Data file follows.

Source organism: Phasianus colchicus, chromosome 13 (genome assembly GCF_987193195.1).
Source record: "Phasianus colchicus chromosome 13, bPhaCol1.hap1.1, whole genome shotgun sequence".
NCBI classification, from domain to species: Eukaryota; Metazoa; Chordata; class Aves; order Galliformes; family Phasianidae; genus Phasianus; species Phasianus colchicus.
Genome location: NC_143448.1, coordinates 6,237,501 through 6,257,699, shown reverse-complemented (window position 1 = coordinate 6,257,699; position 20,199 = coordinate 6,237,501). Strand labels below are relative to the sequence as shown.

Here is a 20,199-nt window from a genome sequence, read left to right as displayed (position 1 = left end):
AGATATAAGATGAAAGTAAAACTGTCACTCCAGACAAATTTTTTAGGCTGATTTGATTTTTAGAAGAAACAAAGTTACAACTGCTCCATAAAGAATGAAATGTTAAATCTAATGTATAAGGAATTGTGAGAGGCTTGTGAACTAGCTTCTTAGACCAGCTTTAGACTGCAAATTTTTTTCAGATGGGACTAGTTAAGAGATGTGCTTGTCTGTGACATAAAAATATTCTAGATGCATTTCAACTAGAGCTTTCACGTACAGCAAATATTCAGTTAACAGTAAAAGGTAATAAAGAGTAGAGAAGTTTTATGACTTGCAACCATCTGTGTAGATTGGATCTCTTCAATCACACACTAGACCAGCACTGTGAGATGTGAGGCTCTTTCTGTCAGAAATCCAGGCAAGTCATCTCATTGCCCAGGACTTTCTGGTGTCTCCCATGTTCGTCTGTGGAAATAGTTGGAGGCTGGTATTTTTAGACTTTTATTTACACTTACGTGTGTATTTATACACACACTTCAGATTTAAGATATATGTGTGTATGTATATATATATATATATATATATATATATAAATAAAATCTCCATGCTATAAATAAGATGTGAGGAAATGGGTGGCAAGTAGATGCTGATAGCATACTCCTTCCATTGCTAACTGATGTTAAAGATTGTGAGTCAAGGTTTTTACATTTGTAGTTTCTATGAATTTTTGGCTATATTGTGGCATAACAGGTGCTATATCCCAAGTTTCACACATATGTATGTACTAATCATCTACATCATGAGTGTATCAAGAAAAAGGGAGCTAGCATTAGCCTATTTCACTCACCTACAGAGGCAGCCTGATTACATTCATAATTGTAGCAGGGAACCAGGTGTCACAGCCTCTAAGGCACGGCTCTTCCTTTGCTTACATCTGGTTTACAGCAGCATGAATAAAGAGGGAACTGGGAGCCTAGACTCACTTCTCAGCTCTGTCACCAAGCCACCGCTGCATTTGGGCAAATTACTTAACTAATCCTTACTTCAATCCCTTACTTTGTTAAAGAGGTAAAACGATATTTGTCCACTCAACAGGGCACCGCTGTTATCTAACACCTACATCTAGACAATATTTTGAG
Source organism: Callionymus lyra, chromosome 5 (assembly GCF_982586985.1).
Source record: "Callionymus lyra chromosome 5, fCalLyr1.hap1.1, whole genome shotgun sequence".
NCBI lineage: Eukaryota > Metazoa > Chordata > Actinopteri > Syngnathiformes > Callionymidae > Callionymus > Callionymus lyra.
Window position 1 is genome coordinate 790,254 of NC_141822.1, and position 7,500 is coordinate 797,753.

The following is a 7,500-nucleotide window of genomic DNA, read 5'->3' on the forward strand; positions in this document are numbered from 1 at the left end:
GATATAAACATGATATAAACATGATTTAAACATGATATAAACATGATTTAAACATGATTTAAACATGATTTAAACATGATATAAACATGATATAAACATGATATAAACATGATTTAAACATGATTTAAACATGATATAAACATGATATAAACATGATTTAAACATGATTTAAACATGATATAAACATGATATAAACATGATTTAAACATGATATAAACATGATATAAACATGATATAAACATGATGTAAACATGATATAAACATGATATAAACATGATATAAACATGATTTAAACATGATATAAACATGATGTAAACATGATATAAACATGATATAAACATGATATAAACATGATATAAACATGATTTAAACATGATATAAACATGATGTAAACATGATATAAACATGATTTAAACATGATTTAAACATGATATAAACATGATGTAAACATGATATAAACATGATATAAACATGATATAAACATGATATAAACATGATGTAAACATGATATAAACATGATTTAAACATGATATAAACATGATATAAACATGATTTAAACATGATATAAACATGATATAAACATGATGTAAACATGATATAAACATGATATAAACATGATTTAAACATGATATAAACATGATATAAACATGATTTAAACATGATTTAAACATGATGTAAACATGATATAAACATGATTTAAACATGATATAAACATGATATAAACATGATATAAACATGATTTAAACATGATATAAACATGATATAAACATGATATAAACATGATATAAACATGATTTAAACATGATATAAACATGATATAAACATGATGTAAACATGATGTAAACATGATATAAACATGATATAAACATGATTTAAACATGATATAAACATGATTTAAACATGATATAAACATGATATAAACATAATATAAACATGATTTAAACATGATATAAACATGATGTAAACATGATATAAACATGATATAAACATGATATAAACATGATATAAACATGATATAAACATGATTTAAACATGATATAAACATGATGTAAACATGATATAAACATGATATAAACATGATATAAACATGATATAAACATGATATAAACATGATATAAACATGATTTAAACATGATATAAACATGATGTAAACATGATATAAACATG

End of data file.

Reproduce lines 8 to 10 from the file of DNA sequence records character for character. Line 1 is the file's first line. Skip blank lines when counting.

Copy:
Source record: "Callionymus lyra chromosome 5, fCalLyr1.hap1.1, whole genome shotgun sequence".
NCBI lineage: Eukaryota > Metazoa > Chordata > Actinopteri > Syngnathiformes > Callionymidae > Callionymus > Callionymus lyra.
Window position 1 is genome coordinate 790,254 of NC_141822.1, and position 7,500 is coordinate 797,753.